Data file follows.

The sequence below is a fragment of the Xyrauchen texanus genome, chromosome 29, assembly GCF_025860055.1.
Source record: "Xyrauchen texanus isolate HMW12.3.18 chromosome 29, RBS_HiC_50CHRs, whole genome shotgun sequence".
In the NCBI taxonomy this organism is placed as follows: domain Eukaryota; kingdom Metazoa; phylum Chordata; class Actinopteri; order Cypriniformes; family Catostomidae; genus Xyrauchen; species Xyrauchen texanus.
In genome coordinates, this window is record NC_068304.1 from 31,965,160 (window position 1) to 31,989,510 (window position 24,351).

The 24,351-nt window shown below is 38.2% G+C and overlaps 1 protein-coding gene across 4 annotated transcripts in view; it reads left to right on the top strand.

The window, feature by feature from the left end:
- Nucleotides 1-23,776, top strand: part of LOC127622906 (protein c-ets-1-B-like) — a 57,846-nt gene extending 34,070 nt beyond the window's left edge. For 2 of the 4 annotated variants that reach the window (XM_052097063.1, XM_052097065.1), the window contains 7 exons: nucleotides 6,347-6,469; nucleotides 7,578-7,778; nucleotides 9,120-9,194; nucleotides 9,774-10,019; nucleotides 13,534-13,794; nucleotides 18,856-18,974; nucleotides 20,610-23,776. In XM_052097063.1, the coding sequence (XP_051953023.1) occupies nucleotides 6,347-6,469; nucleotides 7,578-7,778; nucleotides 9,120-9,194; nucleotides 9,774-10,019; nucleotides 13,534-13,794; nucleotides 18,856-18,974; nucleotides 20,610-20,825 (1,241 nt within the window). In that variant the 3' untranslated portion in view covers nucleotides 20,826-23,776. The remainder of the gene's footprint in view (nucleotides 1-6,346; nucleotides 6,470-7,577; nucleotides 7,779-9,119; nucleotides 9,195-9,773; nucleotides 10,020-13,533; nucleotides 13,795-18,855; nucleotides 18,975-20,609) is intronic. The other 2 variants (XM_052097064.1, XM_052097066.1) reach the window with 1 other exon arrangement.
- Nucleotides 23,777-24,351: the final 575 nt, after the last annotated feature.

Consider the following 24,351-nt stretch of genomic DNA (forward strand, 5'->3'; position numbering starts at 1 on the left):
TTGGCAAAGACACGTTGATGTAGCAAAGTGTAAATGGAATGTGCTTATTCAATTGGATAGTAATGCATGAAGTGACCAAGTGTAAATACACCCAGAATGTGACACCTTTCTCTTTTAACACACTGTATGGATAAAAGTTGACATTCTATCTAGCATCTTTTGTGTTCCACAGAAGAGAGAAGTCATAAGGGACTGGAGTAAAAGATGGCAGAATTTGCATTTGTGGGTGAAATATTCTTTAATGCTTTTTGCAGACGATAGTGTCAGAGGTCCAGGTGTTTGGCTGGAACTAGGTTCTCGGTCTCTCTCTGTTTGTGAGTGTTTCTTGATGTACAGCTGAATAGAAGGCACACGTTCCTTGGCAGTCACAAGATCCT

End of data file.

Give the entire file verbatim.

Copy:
The sequence below is a fragment of the Xyrauchen texanus genome, chromosome 29, assembly GCF_025860055.1.
Source record: "Xyrauchen texanus isolate HMW12.3.18 chromosome 29, RBS_HiC_50CHRs, whole genome shotgun sequence".
In the NCBI taxonomy this organism is placed as follows: domain Eukaryota; kingdom Metazoa; phylum Chordata; class Actinopteri; order Cypriniformes; family Catostomidae; genus Xyrauchen; species Xyrauchen texanus.
In genome coordinates, this window is record NC_068304.1 from 31,965,160 (window position 1) to 31,989,510 (window position 24,351).

The 24,351-nt window shown below is 38.2% G+C and overlaps 1 protein-coding gene across 4 annotated transcripts in view; it reads left to right on the top strand.

The window, feature by feature from the left end:
- Nucleotides 1-23,776, top strand: part of LOC127622906 (protein c-ets-1-B-like) — a 57,846-nt gene extending 34,070 nt beyond the window's left edge. For 2 of the 4 annotated variants that reach the window (XM_052097063.1, XM_052097065.1), the window contains 7 exons: nucleotides 6,347-6,469; nucleotides 7,578-7,778; nucleotides 9,120-9,194; nucleotides 9,774-10,019; nucleotides 13,534-13,794; nucleotides 18,856-18,974; nucleotides 20,610-23,776. In XM_052097063.1, the coding sequence (XP_051953023.1) occupies nucleotides 6,347-6,469; nucleotides 7,578-7,778; nucleotides 9,120-9,194; nucleotides 9,774-10,019; nucleotides 13,534-13,794; nucleotides 18,856-18,974; nucleotides 20,610-20,825 (1,241 nt within the window). In that variant the 3' untranslated portion in view covers nucleotides 20,826-23,776. The remainder of the gene's footprint in view (nucleotides 1-6,346; nucleotides 6,470-7,577; nucleotides 7,779-9,119; nucleotides 9,195-9,773; nucleotides 10,020-13,533; nucleotides 13,795-18,855; nucleotides 18,975-20,609) is intronic. The other 2 variants (XM_052097064.1, XM_052097066.1) reach the window with 1 other exon arrangement.
- Nucleotides 23,777-24,351: the final 575 nt, after the last annotated feature.

Consider the following 24,351-nt stretch of genomic DNA (forward strand, 5'->3'; position numbering starts at 1 on the left):
TTGGCAAAGACACGTTGATGTAGCAAAGTGTAAATGGAATGTGCTTATTCAATTGGATAGTAATGCATGAAGTGACCAAGTGTAAATACACCCAGAATGTGACACCTTTCTCTTTTAACACACTGTATGGATAAAAGTTGACATTCTATCTAGCATCTTTTGTGTTCCACAGAAGAGAGAAGTCATAAGGGACTGGAGTAAAAGATGGCAGAATTTGCATTTGTGGGTGAAATATTCTTTAATGCTTTTTGCAGACGATAGTGTCAGAGGTCCAGGTGTTTGGCTGGAACTAGGTTCTCGGTCTCTCTCTGTTTGTGAGTGTTTCTTGATGTACAGCTGAATAGAAGGCACACGTTCCTTGGCAGTCACAAGATCCT